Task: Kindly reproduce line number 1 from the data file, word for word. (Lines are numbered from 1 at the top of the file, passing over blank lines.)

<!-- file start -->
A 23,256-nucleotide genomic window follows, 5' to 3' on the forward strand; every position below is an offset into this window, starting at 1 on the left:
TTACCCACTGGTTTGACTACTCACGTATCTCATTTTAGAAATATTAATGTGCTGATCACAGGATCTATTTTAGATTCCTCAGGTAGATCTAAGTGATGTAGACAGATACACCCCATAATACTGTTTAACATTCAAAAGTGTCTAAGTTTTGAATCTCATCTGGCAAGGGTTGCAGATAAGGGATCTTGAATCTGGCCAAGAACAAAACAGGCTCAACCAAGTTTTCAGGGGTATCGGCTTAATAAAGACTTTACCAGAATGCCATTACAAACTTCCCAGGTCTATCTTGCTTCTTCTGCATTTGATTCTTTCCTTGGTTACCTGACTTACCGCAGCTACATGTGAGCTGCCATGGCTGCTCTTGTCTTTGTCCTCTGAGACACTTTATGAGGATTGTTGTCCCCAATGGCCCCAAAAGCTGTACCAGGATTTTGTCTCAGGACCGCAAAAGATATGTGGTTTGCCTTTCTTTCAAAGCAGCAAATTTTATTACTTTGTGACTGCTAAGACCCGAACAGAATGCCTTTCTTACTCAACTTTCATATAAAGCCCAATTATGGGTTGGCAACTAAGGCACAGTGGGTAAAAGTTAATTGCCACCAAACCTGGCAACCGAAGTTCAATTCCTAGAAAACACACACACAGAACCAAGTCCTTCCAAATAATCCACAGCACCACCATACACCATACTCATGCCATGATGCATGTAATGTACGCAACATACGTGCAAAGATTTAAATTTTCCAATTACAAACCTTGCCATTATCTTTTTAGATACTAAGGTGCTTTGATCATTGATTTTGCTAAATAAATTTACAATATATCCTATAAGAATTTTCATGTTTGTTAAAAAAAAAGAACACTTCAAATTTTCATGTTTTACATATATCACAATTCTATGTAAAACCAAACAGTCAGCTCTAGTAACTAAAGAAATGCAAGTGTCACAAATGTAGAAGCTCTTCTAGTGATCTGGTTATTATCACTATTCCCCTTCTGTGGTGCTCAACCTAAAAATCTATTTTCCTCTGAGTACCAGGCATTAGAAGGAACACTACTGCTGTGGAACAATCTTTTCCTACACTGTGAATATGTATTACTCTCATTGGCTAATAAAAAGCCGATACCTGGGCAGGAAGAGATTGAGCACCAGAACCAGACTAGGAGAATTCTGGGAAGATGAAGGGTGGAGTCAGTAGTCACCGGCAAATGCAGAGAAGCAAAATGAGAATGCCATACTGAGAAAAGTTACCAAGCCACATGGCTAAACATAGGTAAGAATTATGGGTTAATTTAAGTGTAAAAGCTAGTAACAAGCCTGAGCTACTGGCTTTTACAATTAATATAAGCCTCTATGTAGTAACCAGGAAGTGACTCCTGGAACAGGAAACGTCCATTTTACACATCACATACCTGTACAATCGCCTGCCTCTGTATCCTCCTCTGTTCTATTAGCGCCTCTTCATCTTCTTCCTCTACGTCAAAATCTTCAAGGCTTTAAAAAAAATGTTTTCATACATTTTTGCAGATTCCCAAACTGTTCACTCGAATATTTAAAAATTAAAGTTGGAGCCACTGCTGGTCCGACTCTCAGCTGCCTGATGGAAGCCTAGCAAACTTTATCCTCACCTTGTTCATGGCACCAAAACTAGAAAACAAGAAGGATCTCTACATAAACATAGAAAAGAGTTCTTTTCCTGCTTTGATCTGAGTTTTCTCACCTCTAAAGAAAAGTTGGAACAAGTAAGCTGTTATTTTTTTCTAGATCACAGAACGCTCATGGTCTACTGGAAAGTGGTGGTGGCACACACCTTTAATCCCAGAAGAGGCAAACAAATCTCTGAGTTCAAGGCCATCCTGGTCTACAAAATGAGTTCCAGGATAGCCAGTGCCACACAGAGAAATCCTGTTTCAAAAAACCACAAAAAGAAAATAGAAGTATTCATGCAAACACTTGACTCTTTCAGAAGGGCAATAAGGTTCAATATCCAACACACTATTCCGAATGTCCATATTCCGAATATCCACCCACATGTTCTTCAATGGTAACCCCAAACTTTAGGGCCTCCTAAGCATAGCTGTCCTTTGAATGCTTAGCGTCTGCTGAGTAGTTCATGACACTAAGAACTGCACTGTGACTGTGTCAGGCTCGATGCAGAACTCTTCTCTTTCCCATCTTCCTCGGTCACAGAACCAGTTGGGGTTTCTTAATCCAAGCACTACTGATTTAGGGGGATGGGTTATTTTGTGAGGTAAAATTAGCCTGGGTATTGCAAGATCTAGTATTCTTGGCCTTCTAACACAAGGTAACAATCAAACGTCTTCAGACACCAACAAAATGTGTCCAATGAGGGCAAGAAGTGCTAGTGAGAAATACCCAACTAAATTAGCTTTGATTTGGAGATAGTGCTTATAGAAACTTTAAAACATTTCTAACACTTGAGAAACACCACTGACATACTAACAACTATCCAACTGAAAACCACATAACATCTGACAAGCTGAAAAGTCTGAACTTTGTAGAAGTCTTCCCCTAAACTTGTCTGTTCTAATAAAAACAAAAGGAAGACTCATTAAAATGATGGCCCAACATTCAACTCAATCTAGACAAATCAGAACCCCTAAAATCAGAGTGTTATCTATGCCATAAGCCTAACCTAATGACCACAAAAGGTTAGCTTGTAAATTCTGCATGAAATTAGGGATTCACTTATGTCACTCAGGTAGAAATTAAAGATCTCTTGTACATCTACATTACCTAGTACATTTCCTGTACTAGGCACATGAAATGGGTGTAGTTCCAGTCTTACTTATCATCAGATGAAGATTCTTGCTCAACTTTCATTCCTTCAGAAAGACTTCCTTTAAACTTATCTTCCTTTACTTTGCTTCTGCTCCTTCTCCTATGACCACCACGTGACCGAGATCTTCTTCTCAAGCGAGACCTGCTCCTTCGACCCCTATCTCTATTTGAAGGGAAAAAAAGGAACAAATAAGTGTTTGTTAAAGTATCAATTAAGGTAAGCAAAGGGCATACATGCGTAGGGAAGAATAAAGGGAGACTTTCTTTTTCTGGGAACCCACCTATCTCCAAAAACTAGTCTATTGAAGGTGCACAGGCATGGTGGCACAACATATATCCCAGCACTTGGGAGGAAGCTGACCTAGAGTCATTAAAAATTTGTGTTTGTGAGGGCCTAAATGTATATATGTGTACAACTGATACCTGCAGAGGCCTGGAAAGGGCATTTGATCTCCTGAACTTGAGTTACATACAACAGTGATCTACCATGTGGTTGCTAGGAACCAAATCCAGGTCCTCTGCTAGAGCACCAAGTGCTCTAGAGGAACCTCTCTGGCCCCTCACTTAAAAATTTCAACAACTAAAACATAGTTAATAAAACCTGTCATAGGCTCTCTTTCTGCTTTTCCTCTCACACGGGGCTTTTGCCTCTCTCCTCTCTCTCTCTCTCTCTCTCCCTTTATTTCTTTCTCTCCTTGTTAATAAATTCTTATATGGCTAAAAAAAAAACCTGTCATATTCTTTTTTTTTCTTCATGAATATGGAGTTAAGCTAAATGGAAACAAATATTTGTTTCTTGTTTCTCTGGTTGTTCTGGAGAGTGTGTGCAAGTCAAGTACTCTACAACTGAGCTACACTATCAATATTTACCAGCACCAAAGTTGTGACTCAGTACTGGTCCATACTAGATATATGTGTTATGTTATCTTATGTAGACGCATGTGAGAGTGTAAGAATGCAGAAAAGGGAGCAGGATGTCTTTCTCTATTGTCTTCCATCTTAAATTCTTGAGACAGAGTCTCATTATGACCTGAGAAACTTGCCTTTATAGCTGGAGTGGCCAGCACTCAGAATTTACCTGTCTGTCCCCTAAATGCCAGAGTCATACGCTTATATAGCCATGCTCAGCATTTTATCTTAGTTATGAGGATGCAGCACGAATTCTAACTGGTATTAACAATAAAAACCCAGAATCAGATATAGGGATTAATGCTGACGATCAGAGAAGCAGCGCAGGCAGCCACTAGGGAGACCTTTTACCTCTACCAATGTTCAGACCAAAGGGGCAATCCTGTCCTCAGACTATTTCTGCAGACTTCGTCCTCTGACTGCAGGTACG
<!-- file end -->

A 23,256-nucleotide genomic window follows, 5' to 3' on the forward strand; every position below is an offset into this window, starting at 1 on the left: